Services like SlangThis, GOATStockX are websites/apps that offer their users a marketplace for selling, buying and bidding on sneakers. It provides a validation process to make sure the sneaker you paid $600 is actually real. And not made in a sweatshop in China. These services provide a platform which is all intent and purpose is a classifieds so users can sell among each other. These services make buying and selling sneakers very accessible for all.

GOAT app

Slang This App

The rise of sneaker consignment stores and boutiques were also a reality by then. These are brick and mortar versions of the apps. They were consignment store that would let people to sell their shoes through them. And charge them a 10% or more consignment fee. A lot of these places use Instagram to advertise their stocks. Flight Club and Stadium Goods  are two of the biggest.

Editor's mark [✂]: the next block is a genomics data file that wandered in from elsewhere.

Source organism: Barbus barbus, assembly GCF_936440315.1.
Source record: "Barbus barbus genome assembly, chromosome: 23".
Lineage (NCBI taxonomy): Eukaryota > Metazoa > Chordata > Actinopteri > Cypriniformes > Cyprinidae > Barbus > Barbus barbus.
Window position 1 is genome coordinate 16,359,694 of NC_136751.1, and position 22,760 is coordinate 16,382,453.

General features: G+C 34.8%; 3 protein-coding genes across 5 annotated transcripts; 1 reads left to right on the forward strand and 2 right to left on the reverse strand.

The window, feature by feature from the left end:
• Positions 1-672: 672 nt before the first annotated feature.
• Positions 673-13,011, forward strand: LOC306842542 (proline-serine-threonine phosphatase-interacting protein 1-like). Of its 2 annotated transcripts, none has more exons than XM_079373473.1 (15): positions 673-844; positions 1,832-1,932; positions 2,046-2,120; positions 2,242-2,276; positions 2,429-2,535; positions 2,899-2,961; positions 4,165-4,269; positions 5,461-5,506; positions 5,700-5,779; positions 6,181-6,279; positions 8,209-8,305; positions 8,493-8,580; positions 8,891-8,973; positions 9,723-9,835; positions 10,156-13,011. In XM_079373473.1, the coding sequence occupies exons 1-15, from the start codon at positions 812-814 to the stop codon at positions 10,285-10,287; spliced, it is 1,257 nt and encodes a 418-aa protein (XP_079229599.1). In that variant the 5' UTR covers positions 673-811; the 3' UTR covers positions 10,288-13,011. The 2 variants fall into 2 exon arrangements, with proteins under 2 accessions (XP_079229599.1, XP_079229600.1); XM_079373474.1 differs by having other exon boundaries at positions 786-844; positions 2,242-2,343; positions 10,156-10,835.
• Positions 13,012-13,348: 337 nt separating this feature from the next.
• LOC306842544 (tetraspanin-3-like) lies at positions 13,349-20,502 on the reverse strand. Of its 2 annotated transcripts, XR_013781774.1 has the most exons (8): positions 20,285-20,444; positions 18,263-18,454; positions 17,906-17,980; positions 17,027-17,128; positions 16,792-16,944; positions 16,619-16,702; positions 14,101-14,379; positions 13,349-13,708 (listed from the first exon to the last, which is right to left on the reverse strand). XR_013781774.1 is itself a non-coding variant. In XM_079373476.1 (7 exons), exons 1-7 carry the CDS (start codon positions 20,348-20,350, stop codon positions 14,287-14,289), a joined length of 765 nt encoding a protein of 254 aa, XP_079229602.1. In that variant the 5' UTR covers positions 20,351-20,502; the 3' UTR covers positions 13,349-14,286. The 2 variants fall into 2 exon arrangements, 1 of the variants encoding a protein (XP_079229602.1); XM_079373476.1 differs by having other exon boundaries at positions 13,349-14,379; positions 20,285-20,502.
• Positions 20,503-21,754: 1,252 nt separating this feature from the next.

Ebay was the original marketplace for sneakers. But it saw a 5% drop in resale sales in 2015. This was due to the rise of Internet 2.0 and all the new social media platforms.  Twitter has become a marketplace with accounts like @SneakerShouts, so has Instagram but due to this a lot of scamming has taken place.

Popular culture and celebrity collaborations

Initially sneakers were not as omnipresent as they are today. Sneakers were something relegated for athletes and worn in the realm of sports and people who needed it. The concept of athleisure was not invented till. The first iconic collaboration happened when Converse hired athlete Chuck Taylor in 1934. Converse was incredible ahead of their time as the next collaborations didn’t happen till the 70s. It was with the likes of Abdul Jabbar and Stan Smith. But the one that gave all the other a run for their money was Michael Jordan with the first Air Jordan.

RUN DMC was the first non-athletes to get a 1 million dollar endorsement deal for a sneaker from Adidas. They collaborated on the Adidas superstars using their song “My Adidas”. It was soon musicians were becoming influential names in the fashion industry/pop culture.